HALO AND HORNS

People say that I often have an aura of calmness about me. I have a soothing effect. On a couple of occasions, I have had people say they can see my aura. Usually there is some blue or green light that they claim to see surrounding me. While I am not sure what is going on with their eyesight or what they think it means I do know that there is an effect that people, places and things can have on another person. That is a more common usage of the word aura. We are aware of the special quality or feeling that seems to come from another.

What is this effect that presence brings? What places or things do you have that elicit particular feelings?

Through centuries of art history (both Western and Eastern) you will find certain figures portrayed with a halo around their head. This is not literally present on the model, but symbolically represents an attribute. It is ‘painted in’ to tell us something about their nature and character.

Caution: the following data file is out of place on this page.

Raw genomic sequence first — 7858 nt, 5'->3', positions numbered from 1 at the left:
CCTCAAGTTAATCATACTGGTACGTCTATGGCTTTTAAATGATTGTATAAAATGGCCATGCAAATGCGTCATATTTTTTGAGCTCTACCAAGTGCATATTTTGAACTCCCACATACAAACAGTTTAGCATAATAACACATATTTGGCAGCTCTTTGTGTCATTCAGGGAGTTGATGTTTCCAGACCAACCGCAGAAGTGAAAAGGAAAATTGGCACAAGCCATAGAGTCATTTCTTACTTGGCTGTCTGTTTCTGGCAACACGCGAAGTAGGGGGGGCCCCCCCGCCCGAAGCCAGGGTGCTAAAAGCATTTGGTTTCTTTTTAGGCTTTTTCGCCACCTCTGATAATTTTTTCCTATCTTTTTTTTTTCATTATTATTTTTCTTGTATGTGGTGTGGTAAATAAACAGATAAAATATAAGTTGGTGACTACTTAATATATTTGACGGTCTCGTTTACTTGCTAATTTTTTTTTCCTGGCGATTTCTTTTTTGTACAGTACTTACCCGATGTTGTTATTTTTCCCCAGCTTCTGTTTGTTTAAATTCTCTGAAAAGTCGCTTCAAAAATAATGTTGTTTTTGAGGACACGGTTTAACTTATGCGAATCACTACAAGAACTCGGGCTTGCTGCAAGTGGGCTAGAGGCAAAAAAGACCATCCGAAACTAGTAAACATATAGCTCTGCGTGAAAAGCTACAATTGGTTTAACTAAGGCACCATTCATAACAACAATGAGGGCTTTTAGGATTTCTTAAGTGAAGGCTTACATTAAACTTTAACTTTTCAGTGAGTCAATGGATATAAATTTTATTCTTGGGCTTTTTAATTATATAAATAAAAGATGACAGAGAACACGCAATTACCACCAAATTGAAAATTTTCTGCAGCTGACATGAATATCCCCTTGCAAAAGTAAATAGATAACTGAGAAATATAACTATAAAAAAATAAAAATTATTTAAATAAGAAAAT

New World Encyclopaedia says, “A halo (also known as a nimbusglory, or gloriole) is a ring of light used in religious art, sculpture, and iconography to depict an enlightened figure, holy person, or celestial being. The halo represents an aura or glow of sanctity that was conventionally shown encircling the head.”[1]


If anyone said they could say a halo over your head, you might be quick to tell them that it’s resting on your horns. Such is the mix of internal forces we live with. The Scriptures describe this internal struggle as the battle between flesh and spirit. It is why we are quick to deflect the glory from us to God. Even in our desire to ‘appear’ humble rather than self-righteous we reveal our vanity. We want to make good impressions and we want to be authentic. Don’t get too defensive or too confident if someone notices your halo.



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